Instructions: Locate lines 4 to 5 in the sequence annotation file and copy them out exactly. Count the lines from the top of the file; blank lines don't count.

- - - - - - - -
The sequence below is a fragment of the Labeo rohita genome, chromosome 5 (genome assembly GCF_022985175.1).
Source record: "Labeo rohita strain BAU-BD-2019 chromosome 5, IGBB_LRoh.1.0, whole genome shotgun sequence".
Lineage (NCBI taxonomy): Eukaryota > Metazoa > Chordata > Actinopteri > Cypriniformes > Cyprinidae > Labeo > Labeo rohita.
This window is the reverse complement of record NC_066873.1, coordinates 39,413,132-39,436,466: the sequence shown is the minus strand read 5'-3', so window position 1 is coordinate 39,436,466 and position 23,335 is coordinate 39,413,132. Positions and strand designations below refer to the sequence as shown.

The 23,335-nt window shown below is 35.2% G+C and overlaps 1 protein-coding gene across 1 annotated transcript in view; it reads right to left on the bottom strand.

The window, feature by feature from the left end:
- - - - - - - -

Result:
This window is the reverse complement of record NC_066873.1, coordinates 39,413,132-39,436,466: the sequence shown is the minus strand read 5'-3', so window position 1 is coordinate 39,436,466 and position 23,335 is coordinate 39,413,132. Positions and strand designations below refer to the sequence as shown.

The 23,335-nt window shown below is 35.2% G+C and overlaps 1 protein-coding gene across 1 annotated transcript in view; it reads right to left on the bottom strand.